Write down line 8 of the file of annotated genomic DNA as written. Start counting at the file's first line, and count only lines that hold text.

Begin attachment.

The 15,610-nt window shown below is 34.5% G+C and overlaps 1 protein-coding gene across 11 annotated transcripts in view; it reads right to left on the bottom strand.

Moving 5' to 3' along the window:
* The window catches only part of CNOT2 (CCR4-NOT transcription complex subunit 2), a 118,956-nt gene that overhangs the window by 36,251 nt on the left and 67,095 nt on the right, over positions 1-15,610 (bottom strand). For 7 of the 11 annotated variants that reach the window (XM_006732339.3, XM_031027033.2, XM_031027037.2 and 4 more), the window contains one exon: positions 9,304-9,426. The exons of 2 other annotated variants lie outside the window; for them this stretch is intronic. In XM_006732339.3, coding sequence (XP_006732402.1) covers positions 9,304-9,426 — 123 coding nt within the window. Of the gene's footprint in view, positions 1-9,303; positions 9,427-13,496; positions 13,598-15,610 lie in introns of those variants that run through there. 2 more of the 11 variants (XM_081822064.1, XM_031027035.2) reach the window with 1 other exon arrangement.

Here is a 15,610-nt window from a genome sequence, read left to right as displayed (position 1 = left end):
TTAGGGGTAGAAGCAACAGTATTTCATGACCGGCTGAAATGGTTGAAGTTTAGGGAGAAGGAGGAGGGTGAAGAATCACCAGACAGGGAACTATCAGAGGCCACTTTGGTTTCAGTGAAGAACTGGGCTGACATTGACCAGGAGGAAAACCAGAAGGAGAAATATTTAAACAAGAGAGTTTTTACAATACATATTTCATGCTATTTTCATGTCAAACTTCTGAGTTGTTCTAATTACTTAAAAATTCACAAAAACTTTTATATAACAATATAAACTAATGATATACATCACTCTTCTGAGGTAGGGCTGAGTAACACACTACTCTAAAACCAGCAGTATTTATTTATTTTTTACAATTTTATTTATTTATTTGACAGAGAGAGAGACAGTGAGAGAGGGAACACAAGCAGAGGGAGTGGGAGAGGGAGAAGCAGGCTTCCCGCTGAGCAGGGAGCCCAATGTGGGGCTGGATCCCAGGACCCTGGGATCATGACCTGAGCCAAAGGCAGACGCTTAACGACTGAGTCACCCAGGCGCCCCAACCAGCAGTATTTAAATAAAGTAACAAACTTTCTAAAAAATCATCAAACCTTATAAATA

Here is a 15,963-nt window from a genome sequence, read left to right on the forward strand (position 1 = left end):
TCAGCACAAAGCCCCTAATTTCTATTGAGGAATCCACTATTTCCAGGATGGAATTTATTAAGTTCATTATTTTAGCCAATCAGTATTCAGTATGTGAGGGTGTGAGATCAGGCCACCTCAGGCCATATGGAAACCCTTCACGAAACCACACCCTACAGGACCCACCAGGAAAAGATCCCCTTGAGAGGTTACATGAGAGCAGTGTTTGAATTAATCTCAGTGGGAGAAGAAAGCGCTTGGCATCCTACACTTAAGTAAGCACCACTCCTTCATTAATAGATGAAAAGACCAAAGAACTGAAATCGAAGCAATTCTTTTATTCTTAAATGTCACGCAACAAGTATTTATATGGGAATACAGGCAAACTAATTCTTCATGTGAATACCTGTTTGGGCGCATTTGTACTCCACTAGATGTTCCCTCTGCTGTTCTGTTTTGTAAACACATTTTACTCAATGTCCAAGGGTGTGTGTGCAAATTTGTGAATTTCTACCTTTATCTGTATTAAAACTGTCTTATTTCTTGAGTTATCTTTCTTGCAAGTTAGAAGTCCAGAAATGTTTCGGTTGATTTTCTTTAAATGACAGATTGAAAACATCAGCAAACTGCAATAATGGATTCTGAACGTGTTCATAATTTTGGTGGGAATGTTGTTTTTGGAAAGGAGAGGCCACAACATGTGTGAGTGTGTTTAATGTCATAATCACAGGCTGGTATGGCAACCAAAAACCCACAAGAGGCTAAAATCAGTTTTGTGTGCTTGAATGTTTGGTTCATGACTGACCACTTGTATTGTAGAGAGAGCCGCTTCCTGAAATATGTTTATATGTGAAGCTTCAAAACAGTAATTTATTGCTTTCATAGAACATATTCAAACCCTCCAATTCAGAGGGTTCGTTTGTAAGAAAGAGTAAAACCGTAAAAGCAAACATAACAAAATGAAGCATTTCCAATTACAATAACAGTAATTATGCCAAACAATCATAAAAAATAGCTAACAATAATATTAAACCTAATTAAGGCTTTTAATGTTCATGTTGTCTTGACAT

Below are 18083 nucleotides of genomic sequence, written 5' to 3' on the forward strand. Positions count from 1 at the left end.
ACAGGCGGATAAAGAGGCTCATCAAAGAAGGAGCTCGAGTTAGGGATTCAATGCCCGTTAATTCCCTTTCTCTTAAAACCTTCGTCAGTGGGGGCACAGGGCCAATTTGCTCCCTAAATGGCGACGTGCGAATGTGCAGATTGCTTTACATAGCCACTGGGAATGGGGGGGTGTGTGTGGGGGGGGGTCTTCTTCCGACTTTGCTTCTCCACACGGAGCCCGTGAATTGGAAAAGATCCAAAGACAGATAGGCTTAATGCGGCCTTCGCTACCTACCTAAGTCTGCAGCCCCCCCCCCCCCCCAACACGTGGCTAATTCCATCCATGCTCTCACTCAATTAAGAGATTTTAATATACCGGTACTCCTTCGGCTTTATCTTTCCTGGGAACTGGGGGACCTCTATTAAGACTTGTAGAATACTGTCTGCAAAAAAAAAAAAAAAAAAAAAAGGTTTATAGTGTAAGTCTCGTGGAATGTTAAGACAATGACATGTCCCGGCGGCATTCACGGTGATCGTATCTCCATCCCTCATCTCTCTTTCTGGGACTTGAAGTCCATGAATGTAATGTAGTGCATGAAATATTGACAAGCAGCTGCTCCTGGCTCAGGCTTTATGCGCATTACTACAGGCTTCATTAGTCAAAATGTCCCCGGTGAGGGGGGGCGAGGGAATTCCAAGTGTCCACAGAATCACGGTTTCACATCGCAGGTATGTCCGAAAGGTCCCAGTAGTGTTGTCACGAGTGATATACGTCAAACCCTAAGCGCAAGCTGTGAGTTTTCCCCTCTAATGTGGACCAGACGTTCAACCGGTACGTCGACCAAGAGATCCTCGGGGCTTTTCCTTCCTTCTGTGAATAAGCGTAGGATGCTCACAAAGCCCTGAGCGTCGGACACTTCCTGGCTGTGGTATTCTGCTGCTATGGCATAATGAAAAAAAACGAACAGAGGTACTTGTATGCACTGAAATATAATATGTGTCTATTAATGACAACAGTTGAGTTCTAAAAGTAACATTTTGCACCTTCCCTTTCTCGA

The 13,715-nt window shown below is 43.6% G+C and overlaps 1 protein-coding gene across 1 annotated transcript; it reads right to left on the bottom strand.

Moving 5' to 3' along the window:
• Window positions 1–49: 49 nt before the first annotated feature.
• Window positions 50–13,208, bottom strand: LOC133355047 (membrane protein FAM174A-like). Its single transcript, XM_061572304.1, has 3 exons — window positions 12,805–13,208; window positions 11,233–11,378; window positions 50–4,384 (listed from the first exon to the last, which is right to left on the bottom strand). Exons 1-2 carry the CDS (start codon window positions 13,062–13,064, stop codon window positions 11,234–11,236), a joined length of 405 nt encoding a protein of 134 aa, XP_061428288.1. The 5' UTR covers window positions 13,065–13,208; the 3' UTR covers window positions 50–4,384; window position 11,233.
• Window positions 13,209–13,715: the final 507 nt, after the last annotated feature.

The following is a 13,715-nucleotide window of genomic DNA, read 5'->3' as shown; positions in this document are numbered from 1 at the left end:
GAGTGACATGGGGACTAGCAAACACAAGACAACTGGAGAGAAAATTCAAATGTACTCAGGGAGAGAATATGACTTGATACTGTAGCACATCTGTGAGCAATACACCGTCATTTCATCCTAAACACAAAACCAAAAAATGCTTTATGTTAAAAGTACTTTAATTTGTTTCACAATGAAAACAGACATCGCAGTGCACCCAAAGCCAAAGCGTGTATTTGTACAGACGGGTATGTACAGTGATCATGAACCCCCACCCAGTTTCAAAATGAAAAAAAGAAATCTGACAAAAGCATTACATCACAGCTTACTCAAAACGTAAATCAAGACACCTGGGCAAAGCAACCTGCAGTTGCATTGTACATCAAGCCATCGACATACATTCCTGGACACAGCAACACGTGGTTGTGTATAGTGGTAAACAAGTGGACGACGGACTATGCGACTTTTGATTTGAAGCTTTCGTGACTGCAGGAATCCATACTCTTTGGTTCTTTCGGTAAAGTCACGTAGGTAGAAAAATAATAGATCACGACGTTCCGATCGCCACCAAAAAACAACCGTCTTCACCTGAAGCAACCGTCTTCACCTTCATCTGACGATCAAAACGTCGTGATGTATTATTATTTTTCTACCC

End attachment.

Below are 18083 nucleotides of genomic sequence, written 5' to 3' on the forward strand. Positions count from 1 at the left end.